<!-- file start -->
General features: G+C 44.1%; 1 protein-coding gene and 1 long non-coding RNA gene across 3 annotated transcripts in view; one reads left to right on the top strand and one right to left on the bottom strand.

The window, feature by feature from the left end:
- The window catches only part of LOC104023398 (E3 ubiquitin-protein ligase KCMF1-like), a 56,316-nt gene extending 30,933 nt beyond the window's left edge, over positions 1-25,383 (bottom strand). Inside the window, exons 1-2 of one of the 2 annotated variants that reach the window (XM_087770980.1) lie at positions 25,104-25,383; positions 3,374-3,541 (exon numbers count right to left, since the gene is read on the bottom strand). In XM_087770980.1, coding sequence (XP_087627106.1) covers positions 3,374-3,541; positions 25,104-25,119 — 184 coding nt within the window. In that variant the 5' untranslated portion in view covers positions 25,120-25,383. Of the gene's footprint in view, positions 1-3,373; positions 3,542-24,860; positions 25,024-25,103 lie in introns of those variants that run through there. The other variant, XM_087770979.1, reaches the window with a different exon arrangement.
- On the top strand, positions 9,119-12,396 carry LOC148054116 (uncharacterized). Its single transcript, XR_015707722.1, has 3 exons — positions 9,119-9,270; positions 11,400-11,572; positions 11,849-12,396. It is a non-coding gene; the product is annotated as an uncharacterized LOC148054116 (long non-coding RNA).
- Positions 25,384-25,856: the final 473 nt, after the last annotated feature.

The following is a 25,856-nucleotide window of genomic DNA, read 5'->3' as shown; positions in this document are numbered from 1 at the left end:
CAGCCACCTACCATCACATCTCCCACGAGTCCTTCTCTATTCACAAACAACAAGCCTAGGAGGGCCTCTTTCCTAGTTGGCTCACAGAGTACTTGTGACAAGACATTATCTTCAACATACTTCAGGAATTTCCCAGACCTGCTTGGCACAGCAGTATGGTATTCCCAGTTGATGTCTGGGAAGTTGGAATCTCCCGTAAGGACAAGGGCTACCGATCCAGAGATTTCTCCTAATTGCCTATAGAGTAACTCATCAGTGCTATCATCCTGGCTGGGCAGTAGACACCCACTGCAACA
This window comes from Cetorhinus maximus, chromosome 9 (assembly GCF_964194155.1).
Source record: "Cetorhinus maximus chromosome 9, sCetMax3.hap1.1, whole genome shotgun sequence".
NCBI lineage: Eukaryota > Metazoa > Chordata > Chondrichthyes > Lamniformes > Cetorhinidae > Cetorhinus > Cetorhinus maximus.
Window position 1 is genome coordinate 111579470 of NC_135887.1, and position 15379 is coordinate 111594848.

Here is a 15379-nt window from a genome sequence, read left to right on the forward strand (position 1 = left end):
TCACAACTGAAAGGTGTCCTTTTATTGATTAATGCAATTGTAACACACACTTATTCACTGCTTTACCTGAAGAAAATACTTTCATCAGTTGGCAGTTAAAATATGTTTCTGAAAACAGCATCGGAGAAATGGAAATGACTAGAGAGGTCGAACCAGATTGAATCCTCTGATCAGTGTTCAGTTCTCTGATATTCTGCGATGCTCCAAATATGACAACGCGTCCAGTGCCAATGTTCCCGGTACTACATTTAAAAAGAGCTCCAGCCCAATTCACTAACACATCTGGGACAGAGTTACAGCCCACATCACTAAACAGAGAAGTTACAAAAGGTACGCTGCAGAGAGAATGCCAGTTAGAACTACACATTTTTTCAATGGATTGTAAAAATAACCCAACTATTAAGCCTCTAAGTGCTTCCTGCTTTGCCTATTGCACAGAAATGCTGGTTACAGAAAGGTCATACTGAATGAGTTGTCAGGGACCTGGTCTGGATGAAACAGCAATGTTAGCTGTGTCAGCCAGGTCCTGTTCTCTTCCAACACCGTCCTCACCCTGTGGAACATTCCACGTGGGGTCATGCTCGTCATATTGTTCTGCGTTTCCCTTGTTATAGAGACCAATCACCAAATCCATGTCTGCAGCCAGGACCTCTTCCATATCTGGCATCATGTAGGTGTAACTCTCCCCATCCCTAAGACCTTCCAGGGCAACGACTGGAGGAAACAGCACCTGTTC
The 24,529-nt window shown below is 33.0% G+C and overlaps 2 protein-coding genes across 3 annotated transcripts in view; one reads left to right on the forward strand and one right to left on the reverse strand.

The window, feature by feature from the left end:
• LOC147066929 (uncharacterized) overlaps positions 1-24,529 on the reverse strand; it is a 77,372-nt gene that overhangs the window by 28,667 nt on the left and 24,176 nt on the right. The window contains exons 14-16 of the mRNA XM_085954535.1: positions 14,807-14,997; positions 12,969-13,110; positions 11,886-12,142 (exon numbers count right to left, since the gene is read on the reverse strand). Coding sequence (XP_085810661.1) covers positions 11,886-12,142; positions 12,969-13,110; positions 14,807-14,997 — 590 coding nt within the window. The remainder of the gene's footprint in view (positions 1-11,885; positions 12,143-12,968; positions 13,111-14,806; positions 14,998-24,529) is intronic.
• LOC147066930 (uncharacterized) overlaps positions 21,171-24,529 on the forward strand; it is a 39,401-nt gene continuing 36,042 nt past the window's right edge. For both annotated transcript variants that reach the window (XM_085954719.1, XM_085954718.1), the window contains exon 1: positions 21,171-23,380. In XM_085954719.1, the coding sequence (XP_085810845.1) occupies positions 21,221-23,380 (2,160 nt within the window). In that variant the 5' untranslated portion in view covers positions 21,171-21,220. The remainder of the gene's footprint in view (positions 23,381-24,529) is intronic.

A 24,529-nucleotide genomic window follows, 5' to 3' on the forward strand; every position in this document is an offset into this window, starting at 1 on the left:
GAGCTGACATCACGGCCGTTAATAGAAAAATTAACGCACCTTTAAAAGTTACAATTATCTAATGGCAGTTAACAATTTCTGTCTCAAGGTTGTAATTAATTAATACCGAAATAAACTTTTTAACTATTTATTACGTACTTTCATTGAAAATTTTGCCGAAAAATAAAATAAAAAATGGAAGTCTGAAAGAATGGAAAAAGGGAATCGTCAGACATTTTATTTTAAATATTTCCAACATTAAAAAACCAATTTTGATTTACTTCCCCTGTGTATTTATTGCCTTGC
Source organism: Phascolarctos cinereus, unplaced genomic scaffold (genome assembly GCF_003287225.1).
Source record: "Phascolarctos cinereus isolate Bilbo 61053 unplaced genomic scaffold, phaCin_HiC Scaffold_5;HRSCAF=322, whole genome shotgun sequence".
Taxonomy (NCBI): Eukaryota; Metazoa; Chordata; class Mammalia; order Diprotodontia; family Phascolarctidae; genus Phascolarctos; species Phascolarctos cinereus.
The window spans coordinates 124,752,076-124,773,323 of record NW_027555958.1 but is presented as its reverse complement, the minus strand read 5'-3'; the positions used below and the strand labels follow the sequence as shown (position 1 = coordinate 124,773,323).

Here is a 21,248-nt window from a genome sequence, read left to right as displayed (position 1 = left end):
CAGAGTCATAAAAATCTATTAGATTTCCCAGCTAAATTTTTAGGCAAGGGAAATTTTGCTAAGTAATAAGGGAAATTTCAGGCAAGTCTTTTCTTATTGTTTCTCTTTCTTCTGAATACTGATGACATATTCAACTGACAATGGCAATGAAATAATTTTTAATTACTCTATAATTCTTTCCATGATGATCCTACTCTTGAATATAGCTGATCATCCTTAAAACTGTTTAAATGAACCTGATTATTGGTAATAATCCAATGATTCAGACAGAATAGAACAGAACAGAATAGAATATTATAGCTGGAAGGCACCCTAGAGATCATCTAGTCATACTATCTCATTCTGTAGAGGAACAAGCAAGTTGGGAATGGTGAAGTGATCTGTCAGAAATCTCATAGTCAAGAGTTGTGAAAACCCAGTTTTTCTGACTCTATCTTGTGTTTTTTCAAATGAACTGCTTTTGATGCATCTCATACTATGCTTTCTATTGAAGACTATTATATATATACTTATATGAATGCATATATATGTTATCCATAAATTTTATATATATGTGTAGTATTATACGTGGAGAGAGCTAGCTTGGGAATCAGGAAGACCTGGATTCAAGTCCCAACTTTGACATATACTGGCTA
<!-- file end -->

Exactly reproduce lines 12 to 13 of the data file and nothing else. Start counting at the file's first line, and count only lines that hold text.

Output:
Here is a 15379-nt window from a genome sequence, read left to right on the forward strand (position 1 = left end):
TCACAACTGAAAGGTGTCCTTTTATTGATTAATGCAATTGTAACACACACTTATTCACTGCTTTACCTGAAGAAAATACTTTCATCAGTTGGCAGTTAAAATATGTTTCTGAAAACAGCATCGGAGAAATGGAAATGACTAGAGAGGTCGAACCAGATTGAATCCTCTGATCAGTGTTCAGTTCTCTGATATTCTGCGATGCTCCAAATATGACAACGCGTCCAGTGCCAATGTTCCCGGTACTACATTTAAAAAGAGCTCCAGCCCAATTCACTAACACATCTGGGACAGAGTTACAGCCCACATCACTAAACAGAGAAGTTACAAAAGGTACGCTGCAGAGAGAATGCCAGTTAGAACTACACATTTTTTCAATGGATTGTAAAAATAACCCAACTATTAAGCCTCTAAGTGCTTCCTGCTTTGCCTATTGCACAGAAATGCTGGTTACAGAAAGGTCATACTGAATGAGTTGTCAGGGACCTGGTCTGGATGAAACAGCAATGTTAGCTGTGTCAGCCAGGTCCTGTTCTCTTCCAACACCGTCCTCACCCTGTGGAACATTCCACGTGGGGTCATGCTCGTCATATTGTTCTGCGTTTCCCTTGTTATAGAGACCAATCACCAAATCCATGTCTGCAGCCAGGACCTCTTCCATATCTGGCATCATGTAGGTGTAACTCTCCCCATCCCTAAGACCTTCCAGGGCAACGACTGGAGGAAACAGCACCTGTTC